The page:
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Rob Morris

May 31st 2295
Memorial Day

The two sat together, near the large windows on the forward recreation room. Each of them had a padd in hand, a message from an old country doctor who apparently was sending out thank you notes for the condolences offered six months ago when his young wife had been murdered by the Klingons. The message had been sent to friends, family and acquaintances. Uhura had delivered them their copies without a word before departing the rec deck.

In silence, they read the letter, and then they met each other’s eyes again in silence. Finally, Peter spoke, "So have you written him since?"

Ambassador Spock nodded, seemingly openly disturbed by the missive from the doctor. "A small note, when it all first occurred. Another when you came aboard, in fact, telling him of your eventful transfer here. A promise to write more. But other than those two short stargrams, nothing." Spock gave a very un-Vulcan-like sigh. "He is my friend. This is wholly unlike me."

Kirk looked at his own empty padd. "I’ll bet he hasn’t even read his stargrams, Ambassador. He may not even be reading them now. This message is little more than what used to be called a form letter."

Spock took his attention off himself, perhaps in a hope that prompting the younger man to write would force his hand, as well. "Have you written him?"

Peter got a distant look, as though he was staring at a face now forever gone. "No. Not even when Teresa died. I couldn’t find the words. Besides, circumstances... you know. I wasn’t sure he’d want to hear from me."

Spock indeed knew of the circumstances. "He has never resented your...protection...of his family, Peter."

"Yes, but that was when she...when they were all still alive. Grief changes people."

Spock raised an eyebrow, as though an incredible falsehood had been stated. "It has not changed him. You who have known him almost as long, though not as well, as I have, should know this. Natira’s loss did not destroy or forever alter him."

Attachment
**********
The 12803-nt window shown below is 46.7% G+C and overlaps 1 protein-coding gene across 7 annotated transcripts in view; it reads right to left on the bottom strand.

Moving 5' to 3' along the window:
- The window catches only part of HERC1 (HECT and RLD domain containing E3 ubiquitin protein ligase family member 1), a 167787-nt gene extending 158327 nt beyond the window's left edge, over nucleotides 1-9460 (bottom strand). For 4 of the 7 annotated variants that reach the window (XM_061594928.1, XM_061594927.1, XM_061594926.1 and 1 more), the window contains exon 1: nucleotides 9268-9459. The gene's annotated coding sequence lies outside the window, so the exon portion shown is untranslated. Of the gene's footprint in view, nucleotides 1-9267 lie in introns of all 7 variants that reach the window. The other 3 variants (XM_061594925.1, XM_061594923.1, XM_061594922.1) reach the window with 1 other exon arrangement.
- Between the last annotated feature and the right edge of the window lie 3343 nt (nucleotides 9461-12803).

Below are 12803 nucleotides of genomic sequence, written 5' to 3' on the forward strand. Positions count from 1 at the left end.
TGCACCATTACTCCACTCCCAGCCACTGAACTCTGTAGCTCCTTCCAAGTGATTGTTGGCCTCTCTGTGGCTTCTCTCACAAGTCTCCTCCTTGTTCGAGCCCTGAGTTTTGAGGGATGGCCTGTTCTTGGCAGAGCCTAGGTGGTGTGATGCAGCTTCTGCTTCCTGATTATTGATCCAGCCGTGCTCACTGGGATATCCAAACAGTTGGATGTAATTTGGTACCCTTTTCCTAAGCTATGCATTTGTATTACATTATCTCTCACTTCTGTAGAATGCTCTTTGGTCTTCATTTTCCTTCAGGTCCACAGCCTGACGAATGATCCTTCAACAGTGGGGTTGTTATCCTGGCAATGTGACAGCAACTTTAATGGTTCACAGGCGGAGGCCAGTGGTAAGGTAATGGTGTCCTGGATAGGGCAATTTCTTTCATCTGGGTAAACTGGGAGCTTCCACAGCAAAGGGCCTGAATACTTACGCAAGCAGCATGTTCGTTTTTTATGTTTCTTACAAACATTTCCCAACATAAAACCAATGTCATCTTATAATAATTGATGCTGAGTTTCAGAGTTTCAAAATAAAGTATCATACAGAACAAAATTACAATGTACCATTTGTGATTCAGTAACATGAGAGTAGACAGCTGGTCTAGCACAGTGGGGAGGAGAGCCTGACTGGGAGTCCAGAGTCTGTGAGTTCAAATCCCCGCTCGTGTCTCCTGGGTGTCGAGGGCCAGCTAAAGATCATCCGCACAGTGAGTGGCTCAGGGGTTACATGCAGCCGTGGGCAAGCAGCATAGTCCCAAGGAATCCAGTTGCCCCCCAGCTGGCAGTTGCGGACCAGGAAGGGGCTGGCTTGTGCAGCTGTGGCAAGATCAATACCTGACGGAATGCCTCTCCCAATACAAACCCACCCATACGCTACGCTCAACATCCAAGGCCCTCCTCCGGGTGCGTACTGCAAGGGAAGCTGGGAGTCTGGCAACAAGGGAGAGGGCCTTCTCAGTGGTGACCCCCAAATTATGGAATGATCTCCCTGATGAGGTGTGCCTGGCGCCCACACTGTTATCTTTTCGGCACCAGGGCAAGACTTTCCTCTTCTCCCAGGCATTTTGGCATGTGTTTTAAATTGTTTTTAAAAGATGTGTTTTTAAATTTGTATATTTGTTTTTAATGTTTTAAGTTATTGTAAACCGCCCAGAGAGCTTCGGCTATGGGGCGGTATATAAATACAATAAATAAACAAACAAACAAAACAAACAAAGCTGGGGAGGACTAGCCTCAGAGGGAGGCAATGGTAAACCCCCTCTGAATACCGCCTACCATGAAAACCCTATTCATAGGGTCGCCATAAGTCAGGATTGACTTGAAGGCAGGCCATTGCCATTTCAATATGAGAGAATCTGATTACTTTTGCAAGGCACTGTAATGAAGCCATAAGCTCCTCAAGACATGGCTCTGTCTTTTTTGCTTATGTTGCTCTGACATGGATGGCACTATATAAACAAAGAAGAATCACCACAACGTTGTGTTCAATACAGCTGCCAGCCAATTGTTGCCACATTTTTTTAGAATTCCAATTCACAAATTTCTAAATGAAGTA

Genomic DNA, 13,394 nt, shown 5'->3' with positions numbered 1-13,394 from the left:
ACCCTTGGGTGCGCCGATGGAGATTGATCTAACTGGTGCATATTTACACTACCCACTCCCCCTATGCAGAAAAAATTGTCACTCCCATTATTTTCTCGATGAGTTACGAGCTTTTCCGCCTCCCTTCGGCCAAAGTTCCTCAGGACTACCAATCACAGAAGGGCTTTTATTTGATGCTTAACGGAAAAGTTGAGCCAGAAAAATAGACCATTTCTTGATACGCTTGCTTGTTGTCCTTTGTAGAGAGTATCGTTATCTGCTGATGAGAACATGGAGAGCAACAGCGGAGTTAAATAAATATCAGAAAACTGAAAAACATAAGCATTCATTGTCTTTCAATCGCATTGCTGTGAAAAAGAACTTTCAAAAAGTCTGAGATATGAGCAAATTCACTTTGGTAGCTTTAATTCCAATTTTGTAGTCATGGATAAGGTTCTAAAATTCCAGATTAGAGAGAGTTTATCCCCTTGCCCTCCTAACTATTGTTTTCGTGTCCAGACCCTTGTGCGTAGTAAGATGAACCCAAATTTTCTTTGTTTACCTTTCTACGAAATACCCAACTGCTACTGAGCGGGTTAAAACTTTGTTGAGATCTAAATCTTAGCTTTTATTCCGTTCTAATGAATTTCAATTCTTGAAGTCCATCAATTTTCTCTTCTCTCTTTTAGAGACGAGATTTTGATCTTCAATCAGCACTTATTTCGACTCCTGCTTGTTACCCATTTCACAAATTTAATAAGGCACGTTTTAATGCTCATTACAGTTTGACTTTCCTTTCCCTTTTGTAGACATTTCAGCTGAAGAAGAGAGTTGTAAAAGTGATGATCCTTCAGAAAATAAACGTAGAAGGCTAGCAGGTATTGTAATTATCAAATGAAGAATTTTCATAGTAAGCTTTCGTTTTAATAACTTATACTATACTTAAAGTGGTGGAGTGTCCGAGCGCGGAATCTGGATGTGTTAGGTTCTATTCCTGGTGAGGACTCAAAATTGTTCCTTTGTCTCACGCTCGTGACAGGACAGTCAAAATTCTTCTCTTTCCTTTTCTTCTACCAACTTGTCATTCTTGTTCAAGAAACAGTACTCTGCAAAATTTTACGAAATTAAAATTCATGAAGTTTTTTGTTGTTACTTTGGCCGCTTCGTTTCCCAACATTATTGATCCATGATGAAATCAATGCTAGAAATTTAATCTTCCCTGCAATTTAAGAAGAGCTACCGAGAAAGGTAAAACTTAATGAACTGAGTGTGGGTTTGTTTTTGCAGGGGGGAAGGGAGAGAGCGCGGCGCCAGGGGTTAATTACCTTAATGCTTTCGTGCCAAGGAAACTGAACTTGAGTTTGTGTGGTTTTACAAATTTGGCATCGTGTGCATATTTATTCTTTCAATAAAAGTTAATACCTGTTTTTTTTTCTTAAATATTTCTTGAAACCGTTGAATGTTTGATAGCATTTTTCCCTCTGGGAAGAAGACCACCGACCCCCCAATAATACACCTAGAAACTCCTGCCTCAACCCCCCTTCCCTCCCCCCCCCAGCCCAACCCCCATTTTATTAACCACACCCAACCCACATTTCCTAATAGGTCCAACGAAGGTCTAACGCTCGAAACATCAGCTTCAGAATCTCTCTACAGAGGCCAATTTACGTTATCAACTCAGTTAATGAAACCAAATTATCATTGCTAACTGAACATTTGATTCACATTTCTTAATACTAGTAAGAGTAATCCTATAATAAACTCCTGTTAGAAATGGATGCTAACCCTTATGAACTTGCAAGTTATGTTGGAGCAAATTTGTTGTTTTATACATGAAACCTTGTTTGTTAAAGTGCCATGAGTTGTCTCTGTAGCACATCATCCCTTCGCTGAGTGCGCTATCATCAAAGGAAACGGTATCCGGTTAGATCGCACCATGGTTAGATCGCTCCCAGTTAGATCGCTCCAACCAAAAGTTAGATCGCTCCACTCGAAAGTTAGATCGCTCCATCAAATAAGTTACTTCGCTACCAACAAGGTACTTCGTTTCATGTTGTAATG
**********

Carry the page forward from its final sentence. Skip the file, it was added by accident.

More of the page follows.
Peter shook his head. "Lady Natira was targeted by one power-hungry Yonadan rebel leader who the Federation blindly supported. She could easily have lived. I could have been baby-sitting their kids, on breaks from the Academy. But Teresa was targeted by Orion slavers, psychotic Kh’myr, her late husband’s family, anti-royalists who were a little too friendly with members of the Federation Council."

Spock winced, inwardly. The Federation government’s discomfort with having monarchies as members often reached phobia status, and had caused many questionable policies to be implemented. "Your point?"

"My point, sir, is that Teresa’s passing had the sick feel of the inevitable. She had too many enemies, all too willing to do anything to hurt her. Yet she was kept alive. By her husband. By Jim. By Connor Randolph. By you. By me. Yet Death’s scythe kept coming, like the hands on a clock. Teresa once told me that she had argued voraciously with Doctor McCoy to be ready to raise the boys on his own. She knew, I think. But for all that preparedness, even with that Kh’myr revenge nonsense, I think we all expected that somehow Davie and Jimmy would be spared. Naive? Foolish? Yes. But I think that even someone like yourself is still thrown that the Kh’myr went that far."